16

MART´

IN

AVENDA˜

NO AND ASHRAF IBRAHIM

contain any point (corresponding to a monomial of f) other than the vertices. In

addition to this, each lower binomial f

[w]

=

aXα+bXβ

must have either w ∈ v(π)Z,

or char(k) α−β, or δ(b/a) not a (α−β)-th power in

k∗.

Compared with the notion

of regularity given in [2, Def. 1], the definition in this paper includes a broader class

of polynomials, while the formula for the total number of roots in

K∗

provided in [2,

Thm. 4.4, Thm. 4.5] is the same as the formula implied by our Algorithm 2.

Consider a set A = {α1 · · · αt} ⊆ Z with ≥ 2. Denote K[X]A the

set of polynomial supported by A, i.e. K[X]A = {

∑t

α∈A

aαXα

: aα = 0}. For

each f ∈ K[X]A we define the support of the Newton Polygon of f as the set

B = {α ∈ A : (α, v(aα)) ∈ lower hull of NP(f)}. The subset of the polynomials

in K[X]A with Newton Polygon supported at B is denoted K[X]A.

B

Note that we

always have {α1,αt} ⊆ B ⊆ A, and that K[X]A =

{α1,αt}⊆B⊆A

K[X]A.

B

The

discussion above is summarized in the following corollary.

Corollary 4.3. Let A = {α1 · · · αt} ⊆ Z be a set with t ≥ 2 and

char(k) αj − αi for all i = j. Let B = {α1 = β1 · · · β|B| = αt} ⊆ A and take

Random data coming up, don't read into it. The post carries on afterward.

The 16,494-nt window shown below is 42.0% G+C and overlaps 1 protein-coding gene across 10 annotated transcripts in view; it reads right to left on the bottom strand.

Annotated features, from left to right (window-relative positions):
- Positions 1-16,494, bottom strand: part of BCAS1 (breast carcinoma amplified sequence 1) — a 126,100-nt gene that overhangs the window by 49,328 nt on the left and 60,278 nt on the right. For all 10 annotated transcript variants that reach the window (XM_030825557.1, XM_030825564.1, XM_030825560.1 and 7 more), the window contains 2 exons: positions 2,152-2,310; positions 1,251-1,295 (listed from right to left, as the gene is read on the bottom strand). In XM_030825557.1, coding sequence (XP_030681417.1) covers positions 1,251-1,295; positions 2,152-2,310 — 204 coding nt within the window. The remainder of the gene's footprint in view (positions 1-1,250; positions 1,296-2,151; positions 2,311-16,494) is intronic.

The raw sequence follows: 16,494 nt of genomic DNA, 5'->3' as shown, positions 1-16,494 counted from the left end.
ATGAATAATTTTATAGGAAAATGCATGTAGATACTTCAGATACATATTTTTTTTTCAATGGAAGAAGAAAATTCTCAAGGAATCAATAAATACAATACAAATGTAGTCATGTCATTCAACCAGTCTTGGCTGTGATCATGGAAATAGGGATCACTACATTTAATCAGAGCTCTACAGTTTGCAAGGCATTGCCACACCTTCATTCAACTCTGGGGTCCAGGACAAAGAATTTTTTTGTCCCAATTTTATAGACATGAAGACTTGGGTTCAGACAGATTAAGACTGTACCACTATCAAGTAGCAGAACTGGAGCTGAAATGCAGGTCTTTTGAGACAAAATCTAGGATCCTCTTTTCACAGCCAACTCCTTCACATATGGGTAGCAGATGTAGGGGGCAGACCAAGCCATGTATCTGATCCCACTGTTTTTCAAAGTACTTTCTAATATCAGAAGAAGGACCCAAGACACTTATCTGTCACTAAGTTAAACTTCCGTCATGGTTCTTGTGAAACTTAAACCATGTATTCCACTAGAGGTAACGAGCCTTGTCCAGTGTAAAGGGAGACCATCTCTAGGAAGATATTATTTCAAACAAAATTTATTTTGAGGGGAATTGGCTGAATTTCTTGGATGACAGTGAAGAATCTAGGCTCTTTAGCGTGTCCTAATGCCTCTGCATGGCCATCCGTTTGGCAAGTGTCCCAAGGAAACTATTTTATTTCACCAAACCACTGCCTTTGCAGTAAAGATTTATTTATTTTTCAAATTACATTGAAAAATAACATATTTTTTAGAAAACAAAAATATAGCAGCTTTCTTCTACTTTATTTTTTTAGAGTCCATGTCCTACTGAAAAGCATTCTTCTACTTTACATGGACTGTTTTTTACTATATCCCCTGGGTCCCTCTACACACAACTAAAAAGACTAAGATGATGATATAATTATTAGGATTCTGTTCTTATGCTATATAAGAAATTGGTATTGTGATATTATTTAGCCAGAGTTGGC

f =

∑

α∈A

aαXα

∈ K[X]A.

B

Then

Trop(f) = −

v(aβi+1 ) − v(aβi )

βi+1 − βi

: i = 1, . . . , |B| − 1 ,

i.e. Trop(f) is the set of minus the slopes of the segments of NP(f). Moreover, f is

regular if and only if the points {(β, v(aβ)) : β ∈ B} are all vertices of the Newton

Polygon, and in this case, the number of roots of f in

K∗

is equal to

|B|−1

i=1

χ

v(π)Z

v(aβi+1 ) − v(aβi )

βi+1 − βi

Zk(δ(aβi+1

)Xβi+1

+ δ(aβi

)Xβi

) .

Finally, note that given a polynomial f ∈ K[X]A and a subset {α1,αt} ⊆ B ⊆

A, it is possible to determine whether f belongs to K[X]A

B

by just testing a few

linear inequalities in the valuations of the coeﬃcients: a point α ∈ A is in the

support of the Newton Polygon if and only if

v(aα) ≤ v(aα )

α − α

α − α

+ v(aα )

α − α

α − α

for all α , α ∈ A with α α α . Inspired by this simple test, we introduce the

set S(B/A) ⊆ Rt defined as the set of all vectors (v1, . . . , vt) ∈ Rt such that

vi ≤ vj

αi − αk

αj − αk

+ vk

αj − αi

αj − αk

for all 1 ≤ j i k ≤ t if and only if αi ∈ B. This means that a polynomial

f ∈ K[X]A belongs to K[X]A

B

if and only if (v(aα1 ), . . . , v(aαt )) ∈ S(B/A). In the

analysis of random univariate polynomials of Section 6, we will need the Lebesgue

measure of the set S(B/A)∩[0,

1]t,

which will be denoted P (B/A). Roughly speak-

ing, P (B/A) is the probability that the set of points {(α1,v1),..., (αt, vt)}, where

vi ∼ U[0, 1] are independent random variables, has Newton Polygon supported at B.

From the form of the equations defining these sets, note that (v1, . . . , vt) ∈ S(B/A)

if and only if (av1 +b, . . . , avt +b) ∈ S(B/A) for all a, b ∈ R, i.e. these sets are invari-

ant under rescaling and translations. In particular, the measure of S(B/A) ∩ [a, b]t

is equal to (b − a)tP (B/A).